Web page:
15% rise in child sex offences
NSPCC warns that a sexual offence is carried out against a child every eight minutes
Published on 20th February 2018
The number of child sex offences has risen by 15%, according to figures published by the NSPCC.
The children’s charity states that there were 64,667 recorded child sexual offences reported last year meaning a sexual offence is carried out against a child every eight minutes in the UK.
NSPCC Chief Executive Peter Wanless said: “This dramatic rise is extremely concerning and shows just how extensive child sexual abuse is.”
“These abhorrent crimes can shatter a child’s life, leaving them to feel humiliated, depressed, or even suicidal. That is why it is crucial every single child who has endured abuse and needs support must get timely, thorough help so they can learn to rebuild their lives,” he added.
Of the 64,667 recorded child sexual offences:
- 13,876 were against children aged 10 or under
- 2,788 were against children aged 4 or under
- 193 were against babies under the age of 1.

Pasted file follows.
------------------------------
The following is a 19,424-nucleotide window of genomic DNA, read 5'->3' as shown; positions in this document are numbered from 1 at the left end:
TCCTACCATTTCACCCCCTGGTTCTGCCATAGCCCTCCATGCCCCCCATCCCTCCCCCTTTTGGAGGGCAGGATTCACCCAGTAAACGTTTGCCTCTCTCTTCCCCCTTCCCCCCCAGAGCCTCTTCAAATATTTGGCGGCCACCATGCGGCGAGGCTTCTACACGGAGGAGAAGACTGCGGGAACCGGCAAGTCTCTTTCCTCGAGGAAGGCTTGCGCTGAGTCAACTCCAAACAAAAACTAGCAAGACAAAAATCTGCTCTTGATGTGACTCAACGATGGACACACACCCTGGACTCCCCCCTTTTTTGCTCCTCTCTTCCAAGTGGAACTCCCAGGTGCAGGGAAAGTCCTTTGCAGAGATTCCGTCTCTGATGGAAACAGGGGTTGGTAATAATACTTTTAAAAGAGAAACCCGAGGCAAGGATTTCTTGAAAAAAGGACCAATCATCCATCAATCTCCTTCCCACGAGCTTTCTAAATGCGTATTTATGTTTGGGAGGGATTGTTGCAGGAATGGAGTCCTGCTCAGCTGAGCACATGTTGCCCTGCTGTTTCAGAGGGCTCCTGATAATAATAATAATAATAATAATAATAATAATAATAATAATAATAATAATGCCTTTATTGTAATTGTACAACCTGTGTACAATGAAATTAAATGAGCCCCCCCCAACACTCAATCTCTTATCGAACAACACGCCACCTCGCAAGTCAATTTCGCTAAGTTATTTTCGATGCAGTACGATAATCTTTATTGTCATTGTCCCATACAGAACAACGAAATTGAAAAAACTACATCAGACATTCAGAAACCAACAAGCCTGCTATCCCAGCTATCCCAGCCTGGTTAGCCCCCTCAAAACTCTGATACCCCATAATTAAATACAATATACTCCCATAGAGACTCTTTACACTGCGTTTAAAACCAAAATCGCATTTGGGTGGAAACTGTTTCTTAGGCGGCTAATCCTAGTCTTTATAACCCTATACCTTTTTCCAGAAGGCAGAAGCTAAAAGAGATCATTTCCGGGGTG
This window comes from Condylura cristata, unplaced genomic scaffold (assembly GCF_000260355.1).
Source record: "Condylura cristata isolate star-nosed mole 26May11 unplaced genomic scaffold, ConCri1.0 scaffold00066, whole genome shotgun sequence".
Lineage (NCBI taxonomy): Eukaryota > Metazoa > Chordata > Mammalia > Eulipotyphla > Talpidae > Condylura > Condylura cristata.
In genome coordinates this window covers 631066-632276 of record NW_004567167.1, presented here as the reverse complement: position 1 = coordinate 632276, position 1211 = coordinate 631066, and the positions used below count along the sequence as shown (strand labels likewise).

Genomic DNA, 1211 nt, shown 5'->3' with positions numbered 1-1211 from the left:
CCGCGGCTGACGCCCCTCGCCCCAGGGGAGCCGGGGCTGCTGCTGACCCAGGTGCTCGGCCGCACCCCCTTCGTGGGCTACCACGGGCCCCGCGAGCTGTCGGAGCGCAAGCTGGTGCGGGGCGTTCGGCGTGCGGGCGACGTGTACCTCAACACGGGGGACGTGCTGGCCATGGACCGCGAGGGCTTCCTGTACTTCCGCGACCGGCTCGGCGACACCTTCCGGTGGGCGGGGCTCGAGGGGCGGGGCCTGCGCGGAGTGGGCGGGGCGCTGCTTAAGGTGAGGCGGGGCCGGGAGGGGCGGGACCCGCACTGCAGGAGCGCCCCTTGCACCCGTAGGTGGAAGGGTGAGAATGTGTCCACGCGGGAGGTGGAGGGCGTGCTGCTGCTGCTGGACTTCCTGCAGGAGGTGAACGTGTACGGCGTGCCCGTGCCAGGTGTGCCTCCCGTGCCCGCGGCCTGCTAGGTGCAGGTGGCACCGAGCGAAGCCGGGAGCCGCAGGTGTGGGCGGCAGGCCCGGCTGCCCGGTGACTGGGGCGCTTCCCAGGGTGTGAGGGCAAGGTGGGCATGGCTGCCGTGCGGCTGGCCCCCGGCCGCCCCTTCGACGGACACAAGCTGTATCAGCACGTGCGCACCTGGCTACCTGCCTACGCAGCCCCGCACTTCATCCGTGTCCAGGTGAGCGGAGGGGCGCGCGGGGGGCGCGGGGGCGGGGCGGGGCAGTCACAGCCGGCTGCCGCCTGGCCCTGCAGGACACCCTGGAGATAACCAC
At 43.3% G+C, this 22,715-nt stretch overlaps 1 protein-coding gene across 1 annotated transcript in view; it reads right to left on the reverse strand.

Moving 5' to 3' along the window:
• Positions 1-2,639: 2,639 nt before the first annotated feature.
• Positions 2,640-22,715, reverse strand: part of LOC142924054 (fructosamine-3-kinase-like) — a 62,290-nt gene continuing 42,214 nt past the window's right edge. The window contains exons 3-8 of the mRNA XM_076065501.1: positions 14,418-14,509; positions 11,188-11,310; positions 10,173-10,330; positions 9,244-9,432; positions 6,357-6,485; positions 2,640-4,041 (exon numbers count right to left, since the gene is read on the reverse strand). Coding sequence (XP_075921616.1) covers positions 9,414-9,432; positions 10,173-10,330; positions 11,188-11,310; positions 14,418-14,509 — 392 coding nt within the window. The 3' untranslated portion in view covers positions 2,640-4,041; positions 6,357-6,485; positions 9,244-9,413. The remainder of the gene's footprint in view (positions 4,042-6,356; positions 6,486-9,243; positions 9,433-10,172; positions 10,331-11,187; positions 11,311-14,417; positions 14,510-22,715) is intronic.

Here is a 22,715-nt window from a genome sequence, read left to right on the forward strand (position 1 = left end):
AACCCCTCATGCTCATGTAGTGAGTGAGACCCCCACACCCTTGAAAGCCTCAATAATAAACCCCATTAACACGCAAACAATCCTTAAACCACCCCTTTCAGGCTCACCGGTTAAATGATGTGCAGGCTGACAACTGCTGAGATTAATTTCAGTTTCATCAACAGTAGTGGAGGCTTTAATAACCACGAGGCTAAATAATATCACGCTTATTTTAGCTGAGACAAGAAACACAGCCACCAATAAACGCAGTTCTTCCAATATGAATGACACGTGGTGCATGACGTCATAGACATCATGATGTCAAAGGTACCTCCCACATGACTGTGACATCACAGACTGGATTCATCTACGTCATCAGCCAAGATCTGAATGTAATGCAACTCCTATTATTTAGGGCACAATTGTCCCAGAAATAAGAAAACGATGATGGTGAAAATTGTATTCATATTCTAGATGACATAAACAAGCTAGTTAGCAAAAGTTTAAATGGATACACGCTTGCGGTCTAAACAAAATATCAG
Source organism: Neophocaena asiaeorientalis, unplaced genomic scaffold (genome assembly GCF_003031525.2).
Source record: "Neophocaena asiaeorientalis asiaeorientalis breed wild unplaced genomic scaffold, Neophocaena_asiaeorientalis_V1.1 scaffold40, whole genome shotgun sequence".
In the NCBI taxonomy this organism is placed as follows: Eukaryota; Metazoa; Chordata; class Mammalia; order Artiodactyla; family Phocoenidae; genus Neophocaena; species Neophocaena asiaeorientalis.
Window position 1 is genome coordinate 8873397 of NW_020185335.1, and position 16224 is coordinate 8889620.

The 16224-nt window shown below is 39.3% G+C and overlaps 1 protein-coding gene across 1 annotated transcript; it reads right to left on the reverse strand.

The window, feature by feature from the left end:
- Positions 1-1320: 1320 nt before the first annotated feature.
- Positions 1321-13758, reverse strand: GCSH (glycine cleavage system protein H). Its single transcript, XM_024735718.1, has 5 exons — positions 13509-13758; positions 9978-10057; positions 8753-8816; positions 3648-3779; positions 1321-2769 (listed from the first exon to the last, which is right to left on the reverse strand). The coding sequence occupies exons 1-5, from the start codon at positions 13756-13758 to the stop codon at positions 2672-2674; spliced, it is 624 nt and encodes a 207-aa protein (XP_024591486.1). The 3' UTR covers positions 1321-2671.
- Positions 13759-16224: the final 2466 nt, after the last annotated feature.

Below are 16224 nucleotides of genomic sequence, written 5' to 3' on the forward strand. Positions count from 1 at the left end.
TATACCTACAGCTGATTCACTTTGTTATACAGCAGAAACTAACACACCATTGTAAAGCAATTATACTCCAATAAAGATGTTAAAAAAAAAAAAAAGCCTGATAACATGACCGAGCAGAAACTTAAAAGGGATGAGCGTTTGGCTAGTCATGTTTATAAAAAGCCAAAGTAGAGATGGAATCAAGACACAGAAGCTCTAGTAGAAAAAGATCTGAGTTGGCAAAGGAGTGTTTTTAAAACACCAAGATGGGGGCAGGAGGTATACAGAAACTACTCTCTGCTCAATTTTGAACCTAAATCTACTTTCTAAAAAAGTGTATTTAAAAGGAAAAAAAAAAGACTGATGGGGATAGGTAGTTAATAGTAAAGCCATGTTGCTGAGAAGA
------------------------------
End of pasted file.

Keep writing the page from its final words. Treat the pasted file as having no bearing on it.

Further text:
- One in 10 of the crimes had an online element – a rise of 59% on the previous year.
However, the NSPCC warns that the exact number of sex offences committed against children is unknown. Children may not have come forward because they're frightened, ashamed or don't realise they've been abused.
The charity says a number of factors could have contributed to the rise, including improved recording methods among police forces and children feeling more confident in disclosing sexual abuse following high-profile cases. However, it could also be a result of online groomers becoming a significant problem and able to reach hundreds of children.
The NSPCC is calling on government to ensure training and support is available to frontline police officers to help raise awareness of safeguarding procedures and tackle child sex offences, especially online.
“These new figures suggest the police are making real progress in how they investigate sex offences against children. To help them tackle the issue going forward, we must ensure the police are equipped to work with other agencies and provide ongoing support and training to officers on the frontline,” Mr Wanless concluded.
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